Facebook says Apple refused to give up App Store fees for paid online events

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Even though they are sort-of rivals, Facebook and Apple normally do not complain about each other’s policies. But in a rare moment, Facebook is calling out Apple for refusing to waive its 30% standard App Store fee in the new paid online events feature that the social media giant is bringing to small businesses. This is just one of the growing rank of companies that have been complaining about Apple’s unbending stance on this fee, the most vocal being Epic Games and the Fortnite kerfuffle.

If you didn’t know it yet, Facebook is now offering businesses a platform for paid online events to help those who are currently struggling during the pandemic. This way businesses, creators, educators, and media publishers will be able to monetize their seminar, concert, workshop, and other online content which they would normally do for their in-person marketing. This will be available for those in the U.S. as well as 19 other countries including Australia, Canada, France, Singapore, and the UK.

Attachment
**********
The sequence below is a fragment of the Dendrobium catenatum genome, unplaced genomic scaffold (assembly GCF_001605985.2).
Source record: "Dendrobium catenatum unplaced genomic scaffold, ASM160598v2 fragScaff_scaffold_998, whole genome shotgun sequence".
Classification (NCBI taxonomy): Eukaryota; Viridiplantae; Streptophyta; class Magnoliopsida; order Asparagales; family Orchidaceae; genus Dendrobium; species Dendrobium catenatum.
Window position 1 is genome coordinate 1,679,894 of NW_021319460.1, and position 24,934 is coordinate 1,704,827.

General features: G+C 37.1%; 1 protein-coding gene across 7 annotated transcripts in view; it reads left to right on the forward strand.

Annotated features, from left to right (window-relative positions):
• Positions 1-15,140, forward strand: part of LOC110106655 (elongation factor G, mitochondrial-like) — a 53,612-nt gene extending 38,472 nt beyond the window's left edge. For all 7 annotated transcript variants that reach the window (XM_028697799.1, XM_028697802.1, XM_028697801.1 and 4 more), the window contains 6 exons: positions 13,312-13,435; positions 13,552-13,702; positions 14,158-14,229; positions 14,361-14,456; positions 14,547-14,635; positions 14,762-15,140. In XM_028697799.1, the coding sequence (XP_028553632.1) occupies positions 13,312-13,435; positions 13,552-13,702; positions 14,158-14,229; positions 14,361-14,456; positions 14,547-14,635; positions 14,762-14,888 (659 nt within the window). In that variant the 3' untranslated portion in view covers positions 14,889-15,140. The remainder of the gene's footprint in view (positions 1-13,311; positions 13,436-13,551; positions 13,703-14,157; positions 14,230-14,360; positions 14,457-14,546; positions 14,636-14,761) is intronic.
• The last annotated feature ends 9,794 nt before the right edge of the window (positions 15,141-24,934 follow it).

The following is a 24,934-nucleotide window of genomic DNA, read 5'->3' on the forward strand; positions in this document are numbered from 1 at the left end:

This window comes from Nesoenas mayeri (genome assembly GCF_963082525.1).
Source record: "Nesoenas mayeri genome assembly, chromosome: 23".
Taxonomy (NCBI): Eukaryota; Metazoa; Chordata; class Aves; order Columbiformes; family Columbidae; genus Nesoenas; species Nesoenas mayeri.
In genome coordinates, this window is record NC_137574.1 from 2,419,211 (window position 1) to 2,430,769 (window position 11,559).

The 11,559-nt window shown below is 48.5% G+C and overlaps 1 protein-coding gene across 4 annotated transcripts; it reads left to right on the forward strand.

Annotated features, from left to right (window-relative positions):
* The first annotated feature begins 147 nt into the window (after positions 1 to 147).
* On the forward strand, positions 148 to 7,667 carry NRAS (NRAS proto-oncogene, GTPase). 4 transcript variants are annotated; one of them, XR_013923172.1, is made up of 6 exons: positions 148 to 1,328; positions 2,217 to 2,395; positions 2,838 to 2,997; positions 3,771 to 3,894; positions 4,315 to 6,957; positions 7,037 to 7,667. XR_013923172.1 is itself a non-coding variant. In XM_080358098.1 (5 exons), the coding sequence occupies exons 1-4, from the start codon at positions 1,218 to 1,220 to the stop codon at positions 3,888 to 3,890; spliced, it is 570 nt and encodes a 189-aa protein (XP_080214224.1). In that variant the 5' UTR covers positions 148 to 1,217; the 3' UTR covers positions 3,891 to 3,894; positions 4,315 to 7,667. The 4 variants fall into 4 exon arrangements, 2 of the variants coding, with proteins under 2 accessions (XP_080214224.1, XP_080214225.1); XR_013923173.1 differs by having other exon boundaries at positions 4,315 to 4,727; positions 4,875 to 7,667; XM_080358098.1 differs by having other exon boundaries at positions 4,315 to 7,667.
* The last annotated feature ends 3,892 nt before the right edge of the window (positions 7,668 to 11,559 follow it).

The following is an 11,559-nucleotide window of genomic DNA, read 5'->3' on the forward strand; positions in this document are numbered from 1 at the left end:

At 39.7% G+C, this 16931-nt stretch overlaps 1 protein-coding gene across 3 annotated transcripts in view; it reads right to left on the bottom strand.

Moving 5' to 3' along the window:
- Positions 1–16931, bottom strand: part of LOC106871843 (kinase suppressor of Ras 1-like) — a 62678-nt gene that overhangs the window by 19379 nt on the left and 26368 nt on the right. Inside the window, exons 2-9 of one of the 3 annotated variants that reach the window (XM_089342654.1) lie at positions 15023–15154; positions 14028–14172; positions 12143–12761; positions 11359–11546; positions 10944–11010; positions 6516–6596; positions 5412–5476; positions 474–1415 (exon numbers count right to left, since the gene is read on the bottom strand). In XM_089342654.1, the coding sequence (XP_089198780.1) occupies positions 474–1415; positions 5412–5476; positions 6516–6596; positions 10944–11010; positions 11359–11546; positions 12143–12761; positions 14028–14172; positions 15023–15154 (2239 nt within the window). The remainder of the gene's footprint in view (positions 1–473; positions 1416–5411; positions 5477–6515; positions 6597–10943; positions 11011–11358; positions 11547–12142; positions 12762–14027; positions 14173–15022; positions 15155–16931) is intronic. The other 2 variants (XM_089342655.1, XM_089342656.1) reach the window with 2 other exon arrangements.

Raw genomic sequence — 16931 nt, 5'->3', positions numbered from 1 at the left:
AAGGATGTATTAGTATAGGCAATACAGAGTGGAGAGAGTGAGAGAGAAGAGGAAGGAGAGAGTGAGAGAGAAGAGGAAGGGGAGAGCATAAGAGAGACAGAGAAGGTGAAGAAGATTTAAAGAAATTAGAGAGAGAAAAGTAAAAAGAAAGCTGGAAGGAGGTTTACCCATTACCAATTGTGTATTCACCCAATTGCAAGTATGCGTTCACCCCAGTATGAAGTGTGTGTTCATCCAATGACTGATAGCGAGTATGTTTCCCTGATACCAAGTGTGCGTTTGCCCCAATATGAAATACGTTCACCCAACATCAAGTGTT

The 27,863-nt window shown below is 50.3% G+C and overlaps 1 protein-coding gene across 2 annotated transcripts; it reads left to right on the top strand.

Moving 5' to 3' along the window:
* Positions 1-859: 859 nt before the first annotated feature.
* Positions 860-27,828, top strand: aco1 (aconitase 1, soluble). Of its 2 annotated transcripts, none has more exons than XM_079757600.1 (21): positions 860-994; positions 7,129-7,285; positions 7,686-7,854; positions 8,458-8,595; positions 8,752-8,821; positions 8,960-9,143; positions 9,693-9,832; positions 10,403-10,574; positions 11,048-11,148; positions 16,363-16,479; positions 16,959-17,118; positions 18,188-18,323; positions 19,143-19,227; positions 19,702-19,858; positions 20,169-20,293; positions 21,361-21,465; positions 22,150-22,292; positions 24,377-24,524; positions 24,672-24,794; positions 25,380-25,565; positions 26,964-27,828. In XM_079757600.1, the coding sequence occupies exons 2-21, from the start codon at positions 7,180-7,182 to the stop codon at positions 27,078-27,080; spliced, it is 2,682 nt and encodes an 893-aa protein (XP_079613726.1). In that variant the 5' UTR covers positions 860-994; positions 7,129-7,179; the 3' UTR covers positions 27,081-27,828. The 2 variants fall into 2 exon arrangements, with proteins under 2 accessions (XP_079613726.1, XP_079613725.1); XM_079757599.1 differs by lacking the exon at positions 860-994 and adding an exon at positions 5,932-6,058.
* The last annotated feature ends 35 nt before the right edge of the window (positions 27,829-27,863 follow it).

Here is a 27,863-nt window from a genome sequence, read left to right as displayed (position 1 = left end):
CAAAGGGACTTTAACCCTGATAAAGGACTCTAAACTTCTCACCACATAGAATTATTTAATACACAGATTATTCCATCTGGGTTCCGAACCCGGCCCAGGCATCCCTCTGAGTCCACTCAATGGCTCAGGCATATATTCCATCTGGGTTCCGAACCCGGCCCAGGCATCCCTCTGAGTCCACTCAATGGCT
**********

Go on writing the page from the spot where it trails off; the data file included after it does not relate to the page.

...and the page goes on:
Facebook says they will not collect any fees from these paid online events so that 100% of the profits will go to the probably struggling business or creator. At least, for the next year. For transactions finished over the web or over on Android devices in countries with Facebook Pay, all the revenue generated will directly go to whoever organized the event. The problem will now happen if the attendee is paying through their iOS device.

Facebook directly says that they asked Apple to waive or just reduce the 30% App Store tax which has been there ever since we can remember. They even asked if they could offer Facebook Pay so that the company can absorb all the costs. “Unfortunately, they dismissed both our requests,” said Fidji Simo Vice President, Head of Facebook App. They said they will make these other fees clear in the product which they have already submitted for approval by Apple.

Let’s see if Apple will remain adamant about not waiving or even reducing the fee in light of Facebook’s direct criticism. It will be good PR for them though if they decide to walk back their decision in light of the negative publicity that they’re facing over banning Fortnite.

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